Dicamba on trial: Bayer tells federal judges banning drift-prone herbicide would ’cause chaos’ for farmers

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As U.S. soybean and cotton farmers work to get their 2020 crops planted, the U.S. Ninth Circuit Court of Appeals heard oral arguments [April 21] in a case that has the potential to disallow the spraying of dicamba this growing season.

The lawsuit, filed by farming and conservation organizations …. alleges that the U.S. [EPA] unlawfully approved the herbicide for use on genetically engineered soybean and cotton seeds made by Monsanto.

Since new versions of dicamba made by Monsanto and BASF were released for the 2017 growing season, the off-target movement of dicamba has damaged millions of acres of non-resistant crops and natural areas ….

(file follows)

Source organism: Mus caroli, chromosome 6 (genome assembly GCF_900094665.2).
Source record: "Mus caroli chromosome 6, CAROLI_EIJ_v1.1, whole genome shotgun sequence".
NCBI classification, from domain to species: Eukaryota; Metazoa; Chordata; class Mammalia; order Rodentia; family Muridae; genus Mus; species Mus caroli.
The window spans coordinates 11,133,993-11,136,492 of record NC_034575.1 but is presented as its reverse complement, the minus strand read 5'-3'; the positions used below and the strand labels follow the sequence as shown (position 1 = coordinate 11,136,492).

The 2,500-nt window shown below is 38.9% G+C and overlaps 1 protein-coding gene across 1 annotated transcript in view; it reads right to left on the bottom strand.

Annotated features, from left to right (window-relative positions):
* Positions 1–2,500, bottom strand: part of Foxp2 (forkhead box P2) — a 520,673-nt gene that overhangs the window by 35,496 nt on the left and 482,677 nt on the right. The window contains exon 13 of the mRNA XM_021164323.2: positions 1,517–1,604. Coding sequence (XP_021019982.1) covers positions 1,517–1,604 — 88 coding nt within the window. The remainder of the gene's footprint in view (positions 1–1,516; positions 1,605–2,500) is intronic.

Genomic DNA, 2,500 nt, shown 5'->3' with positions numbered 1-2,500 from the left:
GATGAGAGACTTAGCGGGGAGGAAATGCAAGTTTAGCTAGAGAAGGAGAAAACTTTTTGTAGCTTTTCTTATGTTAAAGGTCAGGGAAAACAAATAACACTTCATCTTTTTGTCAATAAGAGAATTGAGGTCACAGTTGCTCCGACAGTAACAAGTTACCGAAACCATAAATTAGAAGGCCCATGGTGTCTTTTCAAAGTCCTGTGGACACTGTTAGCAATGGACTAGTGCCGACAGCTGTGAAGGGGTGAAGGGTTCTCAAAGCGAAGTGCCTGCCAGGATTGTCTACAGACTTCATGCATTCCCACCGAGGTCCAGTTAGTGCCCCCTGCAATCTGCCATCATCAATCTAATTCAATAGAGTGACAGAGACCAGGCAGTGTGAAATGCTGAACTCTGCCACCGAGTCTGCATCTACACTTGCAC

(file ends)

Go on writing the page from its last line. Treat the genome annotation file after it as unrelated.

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Circuit Judge William Fletcher questioned Sarah Buckley, a trial attorney with the U.S. Department of Justice who represented the EPA, about the agency’s claim that while many experts said the number of complaints filed about dicamba in 2017 and 2018 was likely an underestimate, others said it could be an exaggeration.

Richard Bress, an attorney representing Bayer, argued that …. if plaintiffs do win the case, the court should not disallow spraying this growing season because it would cause chaos and farmers would use other herbicides that would pose a greater risk to endangered species and the environment.

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